15 February 2013 09:45 [Source: ICB]
In the US over the past several years, a rebound in the home construction sector has been somewhat like the eponymous character in the Samuel Beckett play "Waiting for Godot" - much anticipated, but never quite arriving.
Since the worldwide financial crisis - in large part spurred by the US housing boom-and-bust of the mid-2000s - began in 2007, people from many perspectives have waited for homebuilding to return to its former glory after its precipitous fall. Politicians, economists, builders and buyers have looked to home construction - one of the key drivers of the country's economy - to return to something like its normal self.
For producers of polyvinyl chloride (PVC) and other chlorine derivatives, that anticipation has been tremendous. PVC, a thermoplastic polymer made from chlorine and ethylene, is used extensively to manufacture construction materials such as piping, siding, window frames and flooring.
Homebuilding growth will lay the foundation for PVC rises
But over the past several months, there have been more positive signs - including confidence measures of consumers and builders alike - that a nascent rebound in the construction sector may finally take hold.
On 16 January, for instance, the National Association of Home Builders (NAHB) said its monthly measure of builder confidence, called the Housing Market Index, was at 47 (on a 100-point scale), unchanged from December and the highest levels since April 2006. A score of 50 or more indicates positive sentiment.
The next day, the US Commerce Department said total new home production in December was a seasonally adjusted annual rate of 954,000 units, a 12.1% increase over November's figure and the highest level since June 2008, just as the downturn was beginning.
Nationally, average prices for both new and existing homes - which had been driven down by the bust and thus dampened activity - have also been rising, although there are still problem states such as California, Nevada and Florida, which had led the boom and remain mired in the doldrums.
Bob Denk, an economist and assistant vice president of forecasting and analysis for the NAHB, said that earlier rebounds in the housing market were largely driven by external factors that did not reflect fundamentals.
Most notably, Denk said the federal tax credit for new homeowners that was enacted during the height of the financial crisis in early 2009 helped put a floor under the home construction sector. But when that tax credit expired in April 2010, Denk said, construction again fell into a fallow period.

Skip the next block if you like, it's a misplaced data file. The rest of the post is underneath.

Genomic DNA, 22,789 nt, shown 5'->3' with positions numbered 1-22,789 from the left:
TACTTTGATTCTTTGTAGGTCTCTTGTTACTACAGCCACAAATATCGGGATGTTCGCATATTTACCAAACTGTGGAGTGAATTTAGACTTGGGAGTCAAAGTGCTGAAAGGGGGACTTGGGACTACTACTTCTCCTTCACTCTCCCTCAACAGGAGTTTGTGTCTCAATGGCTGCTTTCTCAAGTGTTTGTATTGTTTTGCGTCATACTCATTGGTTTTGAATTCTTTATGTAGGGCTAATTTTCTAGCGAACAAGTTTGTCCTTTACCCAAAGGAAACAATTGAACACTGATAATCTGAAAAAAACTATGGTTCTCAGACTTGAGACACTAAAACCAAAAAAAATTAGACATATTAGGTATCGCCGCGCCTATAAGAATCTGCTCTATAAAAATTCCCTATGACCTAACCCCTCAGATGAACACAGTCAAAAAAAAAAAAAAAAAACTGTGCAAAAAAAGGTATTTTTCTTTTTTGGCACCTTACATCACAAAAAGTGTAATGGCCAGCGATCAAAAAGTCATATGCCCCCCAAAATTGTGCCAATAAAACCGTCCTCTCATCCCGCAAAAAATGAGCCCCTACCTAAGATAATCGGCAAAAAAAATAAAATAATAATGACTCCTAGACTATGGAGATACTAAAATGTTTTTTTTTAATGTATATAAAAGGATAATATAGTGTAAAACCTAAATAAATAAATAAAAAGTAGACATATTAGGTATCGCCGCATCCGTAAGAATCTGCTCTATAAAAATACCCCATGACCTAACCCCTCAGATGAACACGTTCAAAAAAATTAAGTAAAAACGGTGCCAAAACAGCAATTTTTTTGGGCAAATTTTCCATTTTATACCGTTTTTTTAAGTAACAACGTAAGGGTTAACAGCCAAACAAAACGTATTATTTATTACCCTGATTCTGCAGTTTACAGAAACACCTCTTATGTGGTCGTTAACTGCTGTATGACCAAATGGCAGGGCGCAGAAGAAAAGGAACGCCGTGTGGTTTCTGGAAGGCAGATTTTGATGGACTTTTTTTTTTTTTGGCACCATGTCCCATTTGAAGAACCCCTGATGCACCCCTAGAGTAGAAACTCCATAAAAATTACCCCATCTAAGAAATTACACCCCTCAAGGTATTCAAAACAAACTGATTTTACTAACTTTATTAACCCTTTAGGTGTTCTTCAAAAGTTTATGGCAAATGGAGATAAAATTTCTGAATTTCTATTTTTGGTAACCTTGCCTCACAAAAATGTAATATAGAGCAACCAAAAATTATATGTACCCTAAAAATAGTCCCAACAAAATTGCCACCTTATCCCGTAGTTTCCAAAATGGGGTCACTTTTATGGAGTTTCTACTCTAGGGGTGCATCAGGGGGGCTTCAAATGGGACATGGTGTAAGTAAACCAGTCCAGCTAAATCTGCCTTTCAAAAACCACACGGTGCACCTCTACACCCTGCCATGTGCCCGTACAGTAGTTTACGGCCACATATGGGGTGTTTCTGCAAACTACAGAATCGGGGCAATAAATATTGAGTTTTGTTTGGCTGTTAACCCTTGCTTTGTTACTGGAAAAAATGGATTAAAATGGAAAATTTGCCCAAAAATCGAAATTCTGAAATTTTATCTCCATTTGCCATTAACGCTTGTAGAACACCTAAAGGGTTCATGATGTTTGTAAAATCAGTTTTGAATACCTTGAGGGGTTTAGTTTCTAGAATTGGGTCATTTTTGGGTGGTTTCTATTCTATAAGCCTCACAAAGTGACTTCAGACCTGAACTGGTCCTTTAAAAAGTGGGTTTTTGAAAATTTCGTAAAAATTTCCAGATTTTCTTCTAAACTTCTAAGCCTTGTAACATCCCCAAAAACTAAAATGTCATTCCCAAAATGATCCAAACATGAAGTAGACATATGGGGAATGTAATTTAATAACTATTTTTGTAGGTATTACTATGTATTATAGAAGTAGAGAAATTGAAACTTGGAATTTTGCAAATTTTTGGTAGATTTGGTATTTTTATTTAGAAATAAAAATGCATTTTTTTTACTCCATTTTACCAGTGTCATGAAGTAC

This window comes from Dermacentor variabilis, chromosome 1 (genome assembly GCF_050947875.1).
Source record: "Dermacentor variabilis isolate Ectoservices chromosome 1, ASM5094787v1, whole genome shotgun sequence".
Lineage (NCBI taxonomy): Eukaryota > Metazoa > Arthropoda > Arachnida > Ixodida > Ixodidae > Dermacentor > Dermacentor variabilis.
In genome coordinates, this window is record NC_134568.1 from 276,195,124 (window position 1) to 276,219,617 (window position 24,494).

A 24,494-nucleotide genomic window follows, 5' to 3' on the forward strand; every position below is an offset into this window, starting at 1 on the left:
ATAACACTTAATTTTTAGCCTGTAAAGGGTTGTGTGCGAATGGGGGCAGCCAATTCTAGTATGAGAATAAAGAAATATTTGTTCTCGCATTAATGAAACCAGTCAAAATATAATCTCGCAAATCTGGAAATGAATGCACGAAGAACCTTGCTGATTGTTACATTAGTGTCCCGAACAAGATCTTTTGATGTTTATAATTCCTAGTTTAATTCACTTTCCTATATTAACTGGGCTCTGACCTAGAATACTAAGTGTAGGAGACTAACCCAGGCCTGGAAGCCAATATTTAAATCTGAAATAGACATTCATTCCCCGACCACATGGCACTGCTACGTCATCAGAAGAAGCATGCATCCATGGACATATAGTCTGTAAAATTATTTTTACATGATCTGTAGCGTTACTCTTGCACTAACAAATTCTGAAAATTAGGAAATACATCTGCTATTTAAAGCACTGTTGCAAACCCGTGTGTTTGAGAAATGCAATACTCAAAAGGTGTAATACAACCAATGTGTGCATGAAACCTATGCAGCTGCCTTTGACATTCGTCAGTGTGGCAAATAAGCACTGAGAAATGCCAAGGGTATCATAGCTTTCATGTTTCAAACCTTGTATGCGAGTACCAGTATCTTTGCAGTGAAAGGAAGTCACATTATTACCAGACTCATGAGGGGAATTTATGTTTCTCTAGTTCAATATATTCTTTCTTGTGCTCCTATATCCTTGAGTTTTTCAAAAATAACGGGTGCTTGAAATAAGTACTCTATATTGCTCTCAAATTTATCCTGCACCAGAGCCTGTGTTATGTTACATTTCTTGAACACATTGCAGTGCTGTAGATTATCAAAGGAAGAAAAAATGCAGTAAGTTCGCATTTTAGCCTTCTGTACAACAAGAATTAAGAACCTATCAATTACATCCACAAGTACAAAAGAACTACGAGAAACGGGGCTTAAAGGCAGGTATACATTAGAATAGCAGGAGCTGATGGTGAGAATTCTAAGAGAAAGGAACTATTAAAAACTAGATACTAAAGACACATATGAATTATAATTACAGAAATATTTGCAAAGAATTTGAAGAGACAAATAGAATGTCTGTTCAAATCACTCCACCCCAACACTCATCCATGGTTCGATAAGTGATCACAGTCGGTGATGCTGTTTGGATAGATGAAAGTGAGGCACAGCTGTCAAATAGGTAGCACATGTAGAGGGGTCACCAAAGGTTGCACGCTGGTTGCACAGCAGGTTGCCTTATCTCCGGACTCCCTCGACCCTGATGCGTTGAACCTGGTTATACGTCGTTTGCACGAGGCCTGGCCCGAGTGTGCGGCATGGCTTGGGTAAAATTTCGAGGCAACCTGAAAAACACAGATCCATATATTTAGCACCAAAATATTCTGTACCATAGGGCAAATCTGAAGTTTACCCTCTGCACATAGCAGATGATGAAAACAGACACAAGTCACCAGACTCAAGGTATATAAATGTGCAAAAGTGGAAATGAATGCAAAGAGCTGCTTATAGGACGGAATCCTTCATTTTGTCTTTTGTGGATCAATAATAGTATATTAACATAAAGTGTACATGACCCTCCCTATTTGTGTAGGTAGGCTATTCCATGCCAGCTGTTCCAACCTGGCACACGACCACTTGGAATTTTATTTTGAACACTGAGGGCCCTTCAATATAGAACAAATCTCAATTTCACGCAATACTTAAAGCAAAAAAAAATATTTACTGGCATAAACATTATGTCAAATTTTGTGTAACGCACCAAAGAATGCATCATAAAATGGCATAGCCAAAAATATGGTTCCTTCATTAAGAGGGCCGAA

Denk said the latest figures - particularly the measures of builder and consumer confidence - lend credibility to the idea that, this time, the long-awaited homebuilding rebound is going to stick.
"We've seen some unassisted improvement," Denk said, meaning that increasing housing starts reflect an actual upturn in actual demand without the previous tax credit.
The gradual but steady recent increase in home prices also bodes well for a true rebound, Denk said.
"We think the recovery is on a credible upward trend and will continue to gain momentum going forward," he said.
That is welcome news for US producers of chlorovinyls such as PVC. Since the downturn began, domestic demand for PVC and other vinyls has been well below the levels seen in the boom years.
While producers were able to move their wares to healthier overseas markets, especially in Asia and Latin America, a stronger domestic market, combined with the new energy advantage brought on by the shale gas boom, could create a new balance in the PVC market.
Dick Doyle, CEO and president of the trade group The Vinyl Institute, said producers of PVC and other vinyl-based products are "guardedly optimistic" about the potential rebound in the homebuilding industry.
And it's not only new home construction that will provide an outlet for US-made PVC and other vinyls, Doyle said. Renovation and remodelling of existing homes, as well as commercial construction, will also drive demand.
There are also "huge opportunities" for PVC in the replacement of the country's aging infrastructure, such as municipal water lines, Doyle said.
In addition to a return of buyers' demand for housing, Doyle said the advent of increased production of shale gas brought on by hydraulic fracturing and horizontal drilling is creating an energy and feedstock advantage that will put US producers in good stead for years to come.
But Doyle offered a major caveat: Improvements in the homebuilding sector, and the potential "manufacturing renaissance" from the shale gas phenomenon, could fail to materialize if policymakers - that is, President Barack Obama and the US Congress - do not quickly reach an agreement that would substantially reduce the federal deficit.
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